W. Atlee Burpee & Co., a seed company that sells to home-growers, contacted Weber looking for a new plant that would interest their customers. Weber suggested Purple Wonder.
“Home-growers and hobbyists are often much more adventuresome when it comes to new and different varieties. They are interested in things that are different from what they can buy in the supermarket,” Weber said. Burpee Seeds introduced the plant at the Philadelphia International Flower Show this past March. According to Weber, the plants are successful having already sold out on the company’s website.
“This strawberry is unusual because of its nature; we didn’t find a lot commercial interest from strawberry producers who produce for the market because it’s not a traditional color. Everyone has an idea of what they think a strawberry should look like and usually that’s red,” Weber said. Most growers, he explained, are unsure if anyone will buy the unusually colored strawberry.
Some growers, however, are very interested in the purple berry. Michigan grower A.J. MacArthur grows strawberries and also produces berries for a local winery that makes strawberry wine. “I heard about it when Purple Wonder was still just a number at a North American Strawberry Growers Association meeting; [Weber] just threw that one in there on a whim; he didn’t even have any pictures for it. He just mentioned it casually, and it caught my attention because of the color,” MacArthur said.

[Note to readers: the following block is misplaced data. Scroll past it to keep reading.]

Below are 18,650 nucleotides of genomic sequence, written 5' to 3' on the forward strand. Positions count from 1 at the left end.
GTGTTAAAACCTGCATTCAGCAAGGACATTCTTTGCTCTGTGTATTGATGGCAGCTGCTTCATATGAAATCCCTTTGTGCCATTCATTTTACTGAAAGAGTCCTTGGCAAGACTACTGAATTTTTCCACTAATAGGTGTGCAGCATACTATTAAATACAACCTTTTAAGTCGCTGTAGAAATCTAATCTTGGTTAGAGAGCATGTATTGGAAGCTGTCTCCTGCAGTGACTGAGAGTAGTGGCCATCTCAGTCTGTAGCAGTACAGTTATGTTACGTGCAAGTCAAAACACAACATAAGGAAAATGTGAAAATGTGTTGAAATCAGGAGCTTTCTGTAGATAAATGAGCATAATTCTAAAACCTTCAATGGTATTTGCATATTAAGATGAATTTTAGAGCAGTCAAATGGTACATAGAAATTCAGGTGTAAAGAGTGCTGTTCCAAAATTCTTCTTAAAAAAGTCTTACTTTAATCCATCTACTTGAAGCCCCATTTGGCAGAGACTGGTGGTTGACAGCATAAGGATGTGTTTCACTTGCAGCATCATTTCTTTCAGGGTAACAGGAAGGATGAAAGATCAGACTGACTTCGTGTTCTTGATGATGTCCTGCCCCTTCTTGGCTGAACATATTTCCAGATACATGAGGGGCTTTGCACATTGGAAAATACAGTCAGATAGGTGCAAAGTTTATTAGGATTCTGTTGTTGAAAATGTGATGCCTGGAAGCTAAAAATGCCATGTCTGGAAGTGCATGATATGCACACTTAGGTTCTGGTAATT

Strawberry wine has a reputation for not retaining its color well because it oxidizes and turns brown, Weber said. The larger amount of pigment in Purple Wonder should impede browning. “I talked to [the winery] in early January and although they haven’t bottled it yet, they are very excited about the color of the wine,” MacArthur said.
Because Purple Wonder is now being sold as mainly a potted plant, and not on a commercial scale, MacArthur is unable to get enough plants to expand his cultivation of Purple Wonder. “Until we get more plants, we are just sitting here,” MacArthur said.
Weber told his brother and sister-in-law, who also grow berries, about the new strawberry. As berry farmers in Illinois, the pair decided to plant Purple Wonder at their farm which sells at a local farmers’ market and allows the public to pick their own berries. “For us, when we tell people who want to come out and pick that we have a purple strawberry variety, that really gets their interest because it’s very unique. We are the only ones in Illinois that we are aware of that have any Purple Wonder, so that really draws their interest. Most people that come out specifically ask about our purple strawberry,” he said.
Currently, there are some plots of Purple Wonder in the fields at Cornell. If the plants survive this spring’s erratic weather without freezing, the purple strawberries will be available for two to three weeks come June, Weber said. And although they will not be sold at the Ithaca Farmers’ Market, there will be an open house that month to introduce Purple Wonder to the public.
Share this:EmailShare on Tumblr
Original Author: Sarah Cohen